anapsid


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a·nap·sid

 (ə-năp′sĭd)
n.
Any of a group of chiefly extinct reptiles that first emerged in the early Permian Period and are characterized by a skull with no openings in the temporal region. Modern turtles and tortoises may be surviving members of this group, or they may be descendants of diapsids that lost their skull openings.

[New Latin Anapsida, former subclass name : an- + Greek hapsis, hapsid-, arch (in reference to their lack of temporal openings); see apsis.]
ThesaurusAntonymsRelated WordsSynonymsLegend:
Noun1.anapsid - primitive reptile having no opening in the temporal region of the skullanapsid - primitive reptile having no opening in the temporal region of the skull; all extinct except turtles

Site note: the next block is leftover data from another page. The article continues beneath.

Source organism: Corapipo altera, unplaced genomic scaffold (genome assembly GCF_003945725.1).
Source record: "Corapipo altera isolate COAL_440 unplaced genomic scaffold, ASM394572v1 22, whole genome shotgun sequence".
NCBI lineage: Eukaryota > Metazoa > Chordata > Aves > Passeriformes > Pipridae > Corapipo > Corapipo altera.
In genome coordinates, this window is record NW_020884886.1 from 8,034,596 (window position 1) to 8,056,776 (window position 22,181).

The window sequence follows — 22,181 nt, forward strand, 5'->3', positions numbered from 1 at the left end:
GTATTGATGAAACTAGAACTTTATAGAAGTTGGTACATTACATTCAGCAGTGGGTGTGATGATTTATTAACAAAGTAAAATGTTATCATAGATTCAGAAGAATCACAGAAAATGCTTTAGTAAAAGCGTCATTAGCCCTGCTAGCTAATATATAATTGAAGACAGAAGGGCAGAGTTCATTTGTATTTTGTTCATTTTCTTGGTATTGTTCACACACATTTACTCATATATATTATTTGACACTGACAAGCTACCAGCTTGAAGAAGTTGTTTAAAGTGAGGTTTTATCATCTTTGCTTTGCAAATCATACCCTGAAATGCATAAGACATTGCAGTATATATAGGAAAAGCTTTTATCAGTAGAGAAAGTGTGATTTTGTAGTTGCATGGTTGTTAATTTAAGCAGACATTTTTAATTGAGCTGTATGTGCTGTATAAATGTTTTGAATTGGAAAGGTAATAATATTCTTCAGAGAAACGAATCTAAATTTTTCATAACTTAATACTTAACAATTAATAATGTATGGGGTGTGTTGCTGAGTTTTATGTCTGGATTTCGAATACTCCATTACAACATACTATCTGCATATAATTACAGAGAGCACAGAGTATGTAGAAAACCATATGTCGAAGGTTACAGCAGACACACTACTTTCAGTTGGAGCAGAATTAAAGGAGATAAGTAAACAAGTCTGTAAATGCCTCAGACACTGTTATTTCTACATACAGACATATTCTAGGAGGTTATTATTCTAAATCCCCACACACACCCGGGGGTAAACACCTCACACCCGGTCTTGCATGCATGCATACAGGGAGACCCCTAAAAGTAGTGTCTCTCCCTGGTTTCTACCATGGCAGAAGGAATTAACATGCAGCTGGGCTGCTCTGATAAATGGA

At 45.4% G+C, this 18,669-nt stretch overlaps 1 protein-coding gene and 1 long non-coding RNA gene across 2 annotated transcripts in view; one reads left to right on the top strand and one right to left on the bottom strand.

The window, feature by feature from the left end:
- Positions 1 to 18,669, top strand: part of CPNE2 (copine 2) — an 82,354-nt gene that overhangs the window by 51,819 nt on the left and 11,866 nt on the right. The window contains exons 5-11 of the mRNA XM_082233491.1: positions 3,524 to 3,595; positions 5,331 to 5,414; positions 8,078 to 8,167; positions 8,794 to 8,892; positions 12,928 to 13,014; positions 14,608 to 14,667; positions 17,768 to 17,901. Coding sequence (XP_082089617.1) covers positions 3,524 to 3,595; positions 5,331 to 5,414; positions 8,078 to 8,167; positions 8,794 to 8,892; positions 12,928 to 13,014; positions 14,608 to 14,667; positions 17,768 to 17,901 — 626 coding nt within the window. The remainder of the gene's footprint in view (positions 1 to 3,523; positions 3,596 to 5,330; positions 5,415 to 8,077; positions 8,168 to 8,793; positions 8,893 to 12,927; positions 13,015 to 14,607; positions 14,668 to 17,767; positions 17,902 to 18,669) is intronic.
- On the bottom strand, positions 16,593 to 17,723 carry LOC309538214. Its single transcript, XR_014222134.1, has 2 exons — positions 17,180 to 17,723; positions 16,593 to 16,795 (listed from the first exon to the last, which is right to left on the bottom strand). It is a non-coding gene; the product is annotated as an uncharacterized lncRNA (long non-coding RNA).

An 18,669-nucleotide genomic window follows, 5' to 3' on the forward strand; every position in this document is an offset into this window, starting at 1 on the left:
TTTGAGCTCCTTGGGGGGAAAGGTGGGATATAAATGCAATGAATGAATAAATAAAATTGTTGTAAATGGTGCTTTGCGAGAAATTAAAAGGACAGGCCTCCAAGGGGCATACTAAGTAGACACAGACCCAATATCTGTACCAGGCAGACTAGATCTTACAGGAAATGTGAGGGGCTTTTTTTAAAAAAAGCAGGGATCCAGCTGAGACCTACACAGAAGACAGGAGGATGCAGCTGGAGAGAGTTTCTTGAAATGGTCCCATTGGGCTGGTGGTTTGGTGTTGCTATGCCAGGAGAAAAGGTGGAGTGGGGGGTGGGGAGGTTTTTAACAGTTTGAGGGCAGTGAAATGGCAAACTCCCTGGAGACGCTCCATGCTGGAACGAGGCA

reptile, reptilian - any cold-blooded vertebrate of the class Reptilia including tortoises, turtles, snakes, lizards, alligators, crocodiles, and extinct forms
Anapsida, subclass Anapsida - oldest known reptiles; turtles and extinct Permian forms
chelonian, chelonian reptile - a reptile of the order Chelonia
diapsid, diapsid reptile - reptile having a pair of openings in the skull behind each eye
References in periodicals archive ?
ANAPSID.ORG, http://www.anapsid.org/cnd/mcs/maskcodes.html (last updated
"With Eorhynchochelys's diapsid skull, we know that turtles are not related to the early anapsid reptiles (those without openings), but are instead related to evolutionarily more advanced diapsid reptiles," Rieppel concluded. Modern-day snakes and lizards also evolved from the diapsid population.
I use VIN, Lafeber.com, Anapsid.org, PubMed, and Web of Science.